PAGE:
The viewers at home who watched NCIS: Los Angeles every week were in no position to buy Lockheed Martin equipment. People in the Pentagon make those decisions, and while some of them may well have watched NCIS, there are far more efficient ways of lobbying them than funding a CBS drama. Still, the company considered funding the show a good investment, and we have to assume this was through influencing its audience of millions. That’s a bit worrying.
You probably already know the Defense Department partners with shows and movies, letting them use military hardware so long as the Pentagon likes the scripts. We tend to object to this, when the government demands scripts change to praise the military, because that’s propaganda. Still, Lockheed Martin trying something similar feels worse. On one side, you’ve got the military recruiting, which is something they really do need to do. On the other, you have a company leaning back hoping that so long as they convince us planes are cool, we will always wage war and they will always make money.
‘A Charlie Brown Christmas,’ Brought to You by Coca-Cola
There’s a good reason you never noticed the Coke logos inserted into A Charlie Brown Christmas. The version you watched didn’t include them. Originally, however, the show did. What’s more, the only reason A Charlie Brown Christmas exists is Coca-Cola commissioned it as a special to advertise Coke products. Network sponsors did this frequently in the Golden Age of Television, as you might know if you’ve watched Mad Men.
In the original print of the special, a Coke logo graced the screen during the closing credits, while we were still watching the kids sing “Hark! The Herald Angels Sing”:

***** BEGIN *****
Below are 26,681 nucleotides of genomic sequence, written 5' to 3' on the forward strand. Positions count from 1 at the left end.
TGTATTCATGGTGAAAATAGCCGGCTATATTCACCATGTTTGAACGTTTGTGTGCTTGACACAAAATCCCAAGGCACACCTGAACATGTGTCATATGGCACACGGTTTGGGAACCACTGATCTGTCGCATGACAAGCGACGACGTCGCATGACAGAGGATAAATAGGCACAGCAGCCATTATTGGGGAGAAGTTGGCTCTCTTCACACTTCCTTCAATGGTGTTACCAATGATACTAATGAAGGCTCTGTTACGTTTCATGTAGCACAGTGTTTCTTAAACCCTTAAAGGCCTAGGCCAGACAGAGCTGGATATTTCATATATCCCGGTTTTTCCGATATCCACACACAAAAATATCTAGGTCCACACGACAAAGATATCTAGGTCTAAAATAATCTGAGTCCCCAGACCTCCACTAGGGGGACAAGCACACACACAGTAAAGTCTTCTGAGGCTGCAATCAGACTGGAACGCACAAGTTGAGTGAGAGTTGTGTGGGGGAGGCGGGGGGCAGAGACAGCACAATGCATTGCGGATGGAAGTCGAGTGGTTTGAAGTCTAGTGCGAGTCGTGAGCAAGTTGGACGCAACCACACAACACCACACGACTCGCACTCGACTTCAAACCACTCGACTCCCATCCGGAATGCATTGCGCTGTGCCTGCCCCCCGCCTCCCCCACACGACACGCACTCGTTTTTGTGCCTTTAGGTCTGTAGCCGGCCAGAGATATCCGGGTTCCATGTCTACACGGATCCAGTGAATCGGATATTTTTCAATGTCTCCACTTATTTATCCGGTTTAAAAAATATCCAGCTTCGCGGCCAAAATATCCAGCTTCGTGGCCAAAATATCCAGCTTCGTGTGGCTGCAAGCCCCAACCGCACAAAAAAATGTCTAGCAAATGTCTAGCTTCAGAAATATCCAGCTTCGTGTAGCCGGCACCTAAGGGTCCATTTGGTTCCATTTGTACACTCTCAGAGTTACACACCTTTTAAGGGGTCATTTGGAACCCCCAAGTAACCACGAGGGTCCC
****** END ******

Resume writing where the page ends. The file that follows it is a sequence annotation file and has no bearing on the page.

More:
Another appearance during the opening credits is more startling because it took the form of a sign within the world itself. Linus, who we merely see fly off-screen to parts unknown in the version that airs today, originally slammed into this Coke message:
CBS removed these messages after the initial 1965 broadcast. Was it because they thought Coke would leave a bad taste in people’s mouths, since the program otherwise specifically preached against the commercialization of Christmas? Eh, not so much. The issue was the show later attained a second sponsor, Dolly Madison snack cakes, which objected to Coke’s prominent placement, so CBS agreed to remove all Coke logos and leave sponsor messages to commercial breaks.
Hilton Sponsored the Hilton Ad Campaign on ‘Mad Men’
Speaking of Mad Men, a show about advertising seems ripe for product placement. Every episode features the characters literally advertising some product, right? If brands were paying The Apprentice $2 million an episode for contestants to hawk their stuff, surely they’d pay to see the same thing done by a different womanizer named Don.
In practice, Mad Men generally featured brands without receiving any payment from the companies. This worked out well, since the characters' prepared presentations could be freely countered by other scenes about how much the products sucked. However, two exceptions broke this rule. One was Heineken. This paid sponsorship led to a rather awkward subplot where Don invites Heineken people to a home dinner, has his wife choose everything without telling her who the guests are, trusts she’ll buy Heineken without prompting, and then she does just that.
Hilton also sponsored the show. Hilton didn’t just ask that their hotel be included or that the characters write a Hilton ad. They suggested that founder Conrad Hilton become a character. The show complied, sticking him in the show for multiple episodes, which featured multiple Hilton campaigns. The show did make him kind of a dick, and his real-life family weren’t huge fans of that, but the Hilton company liked the arc just fine.
This support let Mad Men also tell the stories they wanted to tell, such as how unprecedented it was to be a female copywriter in the 1960s. Though, in real life, it wasn’t quite so unprecedented. N.W. Ayer had female copywriters and even a head of department as early as the 1940s. Those women were the ones who told Americans to buy diamonds.